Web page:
All human knowledge is there

I just love how much stuff is accessible online nowadays. I’m old enough that when I started my scientific career, reading a paper meant walking over to the library and looking up the actual physical paper in leather-bound volumes! I haven’t done that this millennium… it makes me feel ancient to think of it.

And increasingly, out-of-copyright texts are being digitised, so if I come across a reference to a nineteenth-century German work, I can probably now find it in an American library somewhere and read it myself. Or, let’s face it, use the fact that it’s digital to search it for keywords rather than reading all 200 densely-written pages. Even if I only skim, I feel so much more in touch with my scientific heritage now that I can go back to the original texts myself rather than relying on what I read in textbooks. What a fantastic development.

Bizzare Issue with LCD Monitors

This is about an unusual flickering artefact with LCD monitors that I noticed while working on a visual stimulus. I am posting about this for reference and to share information about what can potentially have a big impact on psychophysics/electrophysiology experiments that use LCDs to render visual stimuli.

The effect can be induced by launching a PTB window and flashing it (painting min/max luminance at alternate cycles) for 30+ seconds. After closing the window, persistent flashing is observed in dark areas across the screen. What really struck me as weird is that this happens *after* closing the PTB window and would not go away after closing Matlab, shutting down the machine or even unplugging the DVI connector (in the latter case you can see the flickering on top of the “monitor idle” box that floats around when the monitor is disconnected). These observations rule out any software/driver/OS issues as the source of this issue and leave only the monitor itself.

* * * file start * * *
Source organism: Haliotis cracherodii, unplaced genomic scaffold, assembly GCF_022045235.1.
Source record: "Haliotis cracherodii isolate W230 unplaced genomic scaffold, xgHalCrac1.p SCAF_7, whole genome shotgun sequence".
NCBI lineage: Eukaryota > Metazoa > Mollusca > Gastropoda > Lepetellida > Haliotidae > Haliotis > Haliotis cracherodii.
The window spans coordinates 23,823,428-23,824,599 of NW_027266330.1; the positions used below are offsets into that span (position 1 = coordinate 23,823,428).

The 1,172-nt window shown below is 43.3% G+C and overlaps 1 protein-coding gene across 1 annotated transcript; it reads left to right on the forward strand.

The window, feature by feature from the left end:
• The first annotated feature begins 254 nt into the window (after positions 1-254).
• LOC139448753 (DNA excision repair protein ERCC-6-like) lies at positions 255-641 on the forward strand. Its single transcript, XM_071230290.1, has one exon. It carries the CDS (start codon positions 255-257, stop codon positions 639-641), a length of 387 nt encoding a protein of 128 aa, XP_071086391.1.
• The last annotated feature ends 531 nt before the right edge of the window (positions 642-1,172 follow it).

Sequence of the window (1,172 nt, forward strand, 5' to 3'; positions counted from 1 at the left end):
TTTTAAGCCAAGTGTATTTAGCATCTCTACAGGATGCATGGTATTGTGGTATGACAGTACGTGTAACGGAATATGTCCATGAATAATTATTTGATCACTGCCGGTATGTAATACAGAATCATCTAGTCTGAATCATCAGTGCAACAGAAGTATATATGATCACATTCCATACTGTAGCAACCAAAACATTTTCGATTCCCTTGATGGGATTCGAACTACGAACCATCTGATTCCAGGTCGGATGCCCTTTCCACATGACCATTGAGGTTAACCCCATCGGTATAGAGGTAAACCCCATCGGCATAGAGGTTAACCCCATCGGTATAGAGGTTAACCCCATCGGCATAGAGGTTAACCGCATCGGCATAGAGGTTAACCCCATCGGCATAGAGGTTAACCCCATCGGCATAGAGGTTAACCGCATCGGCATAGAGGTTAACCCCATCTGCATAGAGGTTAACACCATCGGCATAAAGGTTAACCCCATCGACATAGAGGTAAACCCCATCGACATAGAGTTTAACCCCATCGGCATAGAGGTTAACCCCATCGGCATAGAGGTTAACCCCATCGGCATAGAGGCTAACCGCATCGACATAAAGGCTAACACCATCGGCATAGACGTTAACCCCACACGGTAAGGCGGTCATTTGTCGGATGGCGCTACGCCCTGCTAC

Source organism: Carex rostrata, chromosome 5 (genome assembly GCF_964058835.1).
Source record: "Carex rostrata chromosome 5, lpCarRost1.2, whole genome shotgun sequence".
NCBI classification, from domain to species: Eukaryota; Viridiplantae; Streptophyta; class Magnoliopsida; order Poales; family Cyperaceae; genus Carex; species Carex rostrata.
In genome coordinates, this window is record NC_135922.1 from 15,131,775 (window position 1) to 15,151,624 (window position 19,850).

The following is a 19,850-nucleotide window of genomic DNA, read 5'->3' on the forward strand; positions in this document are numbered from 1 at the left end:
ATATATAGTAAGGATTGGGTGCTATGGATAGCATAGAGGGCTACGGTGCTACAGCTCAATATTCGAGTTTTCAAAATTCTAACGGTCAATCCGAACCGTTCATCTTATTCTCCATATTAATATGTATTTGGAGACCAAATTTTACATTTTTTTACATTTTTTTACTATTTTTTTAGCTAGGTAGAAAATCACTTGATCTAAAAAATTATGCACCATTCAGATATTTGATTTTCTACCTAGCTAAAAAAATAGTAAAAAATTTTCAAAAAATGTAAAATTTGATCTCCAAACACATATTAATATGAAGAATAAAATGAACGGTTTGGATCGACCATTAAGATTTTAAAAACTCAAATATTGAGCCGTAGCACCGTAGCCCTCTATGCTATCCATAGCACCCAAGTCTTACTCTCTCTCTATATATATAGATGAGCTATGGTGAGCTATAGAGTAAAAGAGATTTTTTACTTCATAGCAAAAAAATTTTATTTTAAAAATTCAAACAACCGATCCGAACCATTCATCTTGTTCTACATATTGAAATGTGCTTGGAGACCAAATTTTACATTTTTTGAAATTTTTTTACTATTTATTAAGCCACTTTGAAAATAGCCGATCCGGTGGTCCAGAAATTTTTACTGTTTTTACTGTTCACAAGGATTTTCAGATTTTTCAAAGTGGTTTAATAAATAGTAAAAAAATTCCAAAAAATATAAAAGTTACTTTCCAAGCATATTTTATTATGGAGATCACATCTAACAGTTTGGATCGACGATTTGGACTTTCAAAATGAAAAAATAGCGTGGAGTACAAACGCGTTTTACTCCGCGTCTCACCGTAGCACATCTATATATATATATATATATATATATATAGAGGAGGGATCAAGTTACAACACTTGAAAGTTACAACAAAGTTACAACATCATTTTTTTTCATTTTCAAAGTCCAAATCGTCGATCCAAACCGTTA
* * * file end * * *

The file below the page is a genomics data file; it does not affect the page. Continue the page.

Luckily one of the folks on PTB forums seems to know what’s causing this:

It’s the timing and content of your stimulus interfering with the panels LCD inverter cycle, causing a buildup in the liquid crystal, as they only like AC driving voltage over longer periods of time. A known problem in many (most?) LCD panels, due to the way the physics of liquid crystal displays works. Periodic strong contrast changes at video refresh rate like your stim and some other high frequency spatial patterns are especially effective at triggering it.

LCD’s – more ways to screw up your low level stimuli properties than your wildest dreams could imagine.

Thread :

The flickering goes away gradually over the course of ~10 minutes (on Dell U2412M) so there’s no permanent hardware damage, just another LCD quirk that you need to be aware when designing any visual stimuli involving persistent flashing!

This is a minimal Matlab script to reproduce this effect:

function testFlickerAfterEffect
duration = 30; % seconds
%% open PTB window
m = Screen(‘Windows’);
if (~isempty(m))

% exit if any PTB windows are already open


PsychImaging(‘AddTask’, ‘FinalFormatting’, ‘DisplayColorCorrection’, ‘SimpleGamma’);
PsychImaging(‘OpenWindow’, SCREEN_ID, 0.5, [], [], [], 0, 0);
m = Screen(‘Windows’);
window = m(1);
%% render
col = 0;
h = tic;
while toc(h) < duration

col = 1 – col; % toggle

Screen(window, ‘FillRect’ , [1 1 1] * col * 255, []);

Screen(‘Flip’, window);